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Unemployment filings fall to 166,000; lowest weekly level in 54 years

Unemployment filings fall to 166,000; lowest weekly level in 54 years
Several times over the past few months, the number of first-time unemployment claims in the U.S. has fallen to historically low levels. Thursday's total was the lowest since 1968. File Photo by Jim Ruymen/UPI | License Photo

April 7 (UPI) -- First-time unemployment filings among American workers have fallen to a 54-year low, the Labor Department said Thursday in its weekly jobless snapshot.

Initial claims last week fell by about 5,000 to 166,000 -- the fewest since 1968.

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The department also revised down last week's report from 202,000 to 171,000, due to a methodology change in adjustment factors based on a weakening economic impact of the COVID-19 pandemic.

"Prior to the pandemic, the unemployment insurance claims series used multiplicative models to seasonally adjust the claims," the Labor Department said in a statement.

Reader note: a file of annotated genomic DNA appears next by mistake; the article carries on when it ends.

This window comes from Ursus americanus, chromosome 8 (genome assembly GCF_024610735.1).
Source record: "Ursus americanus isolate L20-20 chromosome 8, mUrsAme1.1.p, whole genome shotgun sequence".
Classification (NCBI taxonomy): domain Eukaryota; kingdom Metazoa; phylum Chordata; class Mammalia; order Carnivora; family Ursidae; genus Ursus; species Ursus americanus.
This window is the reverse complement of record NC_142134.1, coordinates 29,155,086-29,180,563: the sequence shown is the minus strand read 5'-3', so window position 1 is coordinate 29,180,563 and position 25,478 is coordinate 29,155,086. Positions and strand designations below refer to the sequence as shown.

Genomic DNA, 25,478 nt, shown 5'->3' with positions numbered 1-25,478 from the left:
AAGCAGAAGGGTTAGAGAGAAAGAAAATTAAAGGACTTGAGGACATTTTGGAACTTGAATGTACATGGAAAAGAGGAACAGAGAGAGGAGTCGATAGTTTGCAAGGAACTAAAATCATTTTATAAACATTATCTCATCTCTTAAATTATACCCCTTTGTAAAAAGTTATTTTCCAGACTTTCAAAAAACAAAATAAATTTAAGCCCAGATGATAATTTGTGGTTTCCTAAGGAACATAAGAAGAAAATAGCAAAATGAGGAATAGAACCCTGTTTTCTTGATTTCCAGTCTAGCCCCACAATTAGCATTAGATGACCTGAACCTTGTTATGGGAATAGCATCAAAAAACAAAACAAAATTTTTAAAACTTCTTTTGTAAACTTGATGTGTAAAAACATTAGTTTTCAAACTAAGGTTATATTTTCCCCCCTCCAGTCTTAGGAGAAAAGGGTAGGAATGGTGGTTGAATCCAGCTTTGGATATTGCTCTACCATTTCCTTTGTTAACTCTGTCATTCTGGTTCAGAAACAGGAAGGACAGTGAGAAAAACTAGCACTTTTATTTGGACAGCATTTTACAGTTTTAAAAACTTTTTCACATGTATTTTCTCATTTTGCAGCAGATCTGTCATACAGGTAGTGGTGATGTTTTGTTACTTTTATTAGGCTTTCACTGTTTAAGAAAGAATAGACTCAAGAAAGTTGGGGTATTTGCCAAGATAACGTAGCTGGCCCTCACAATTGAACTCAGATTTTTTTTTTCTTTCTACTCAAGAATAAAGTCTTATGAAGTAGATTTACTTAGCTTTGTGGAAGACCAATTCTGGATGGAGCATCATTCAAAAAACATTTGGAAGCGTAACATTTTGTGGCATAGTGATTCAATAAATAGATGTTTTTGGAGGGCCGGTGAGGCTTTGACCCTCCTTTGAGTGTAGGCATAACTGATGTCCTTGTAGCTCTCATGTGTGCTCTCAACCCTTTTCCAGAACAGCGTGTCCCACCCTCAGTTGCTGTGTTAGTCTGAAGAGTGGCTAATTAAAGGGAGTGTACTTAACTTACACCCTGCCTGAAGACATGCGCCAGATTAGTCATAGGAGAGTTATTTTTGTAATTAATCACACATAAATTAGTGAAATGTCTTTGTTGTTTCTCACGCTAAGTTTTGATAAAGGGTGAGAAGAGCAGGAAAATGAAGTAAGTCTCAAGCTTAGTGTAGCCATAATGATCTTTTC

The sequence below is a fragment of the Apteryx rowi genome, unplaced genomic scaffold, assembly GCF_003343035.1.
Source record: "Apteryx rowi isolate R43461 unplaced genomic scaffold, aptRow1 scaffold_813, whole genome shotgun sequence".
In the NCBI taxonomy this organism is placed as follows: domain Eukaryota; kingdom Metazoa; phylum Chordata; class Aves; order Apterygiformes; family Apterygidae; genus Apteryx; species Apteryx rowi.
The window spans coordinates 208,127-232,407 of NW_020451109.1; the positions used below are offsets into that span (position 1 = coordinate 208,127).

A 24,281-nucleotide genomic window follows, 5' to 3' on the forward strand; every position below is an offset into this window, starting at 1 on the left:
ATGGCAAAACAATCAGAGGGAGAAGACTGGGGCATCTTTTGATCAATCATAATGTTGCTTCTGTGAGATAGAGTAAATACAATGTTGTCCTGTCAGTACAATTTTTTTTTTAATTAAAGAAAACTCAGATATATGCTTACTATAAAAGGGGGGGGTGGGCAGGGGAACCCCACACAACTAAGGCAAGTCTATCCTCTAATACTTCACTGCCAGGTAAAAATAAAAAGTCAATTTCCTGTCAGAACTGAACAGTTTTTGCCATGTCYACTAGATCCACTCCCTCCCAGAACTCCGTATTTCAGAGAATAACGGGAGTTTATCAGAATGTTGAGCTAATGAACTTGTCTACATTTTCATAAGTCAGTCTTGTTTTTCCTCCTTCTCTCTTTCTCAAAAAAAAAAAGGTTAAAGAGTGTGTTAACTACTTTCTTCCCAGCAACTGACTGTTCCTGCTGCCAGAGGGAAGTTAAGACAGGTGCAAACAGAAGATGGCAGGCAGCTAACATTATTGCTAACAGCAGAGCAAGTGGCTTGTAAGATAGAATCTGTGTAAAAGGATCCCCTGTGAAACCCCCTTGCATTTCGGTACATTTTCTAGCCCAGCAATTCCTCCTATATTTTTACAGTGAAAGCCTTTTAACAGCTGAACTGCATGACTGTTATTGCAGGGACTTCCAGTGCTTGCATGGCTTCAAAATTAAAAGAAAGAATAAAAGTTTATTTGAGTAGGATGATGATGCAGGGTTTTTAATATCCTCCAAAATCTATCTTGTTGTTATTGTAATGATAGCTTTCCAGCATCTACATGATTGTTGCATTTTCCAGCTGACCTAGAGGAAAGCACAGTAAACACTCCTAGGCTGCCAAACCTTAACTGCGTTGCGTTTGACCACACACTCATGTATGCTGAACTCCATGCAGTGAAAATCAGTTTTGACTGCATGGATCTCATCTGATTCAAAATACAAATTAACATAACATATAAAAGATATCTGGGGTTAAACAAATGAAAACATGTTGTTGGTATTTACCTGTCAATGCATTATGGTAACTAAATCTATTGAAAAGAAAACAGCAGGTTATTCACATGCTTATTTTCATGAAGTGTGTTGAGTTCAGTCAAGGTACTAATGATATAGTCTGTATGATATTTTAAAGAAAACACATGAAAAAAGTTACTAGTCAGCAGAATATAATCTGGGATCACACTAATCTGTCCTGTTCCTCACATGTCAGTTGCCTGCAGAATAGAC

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"Now that most of the large effects of the pandemic ... have lessened, the seasonal adjustment models are once again specified as multiplicative models."

The report said the four-week moving average for new filings is 170,000, a decrease of 8,000 from last week.

According to the department update, the total number of unemployment benefits for the week ending March 26 was 1.5 million -- a weekly increase of 17,000.

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Several times over the past few months, the number of first-time claims has fallen to historically low levels.

"America is back to work. Over the last four weeks, fewer Americans filed initial claims for unemployment insurance than at any time in our nation's recorded history," President Joe Biden said in a statement after the report Thursday.

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"This historic job growth is a direct result of the American Rescue Plan, which funded our vaccination strategy, reopened schools and helped grow the economy."

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Employment data show an ongoing worker shortage, with about 5 million more available jobs than workers.

Last week, the Labor Department reported that the U.S. economy added 431,000 jobs during the month of March -- slightly fewer than most analysts expected, but still a signal that the job market is on stable footing, experts said.

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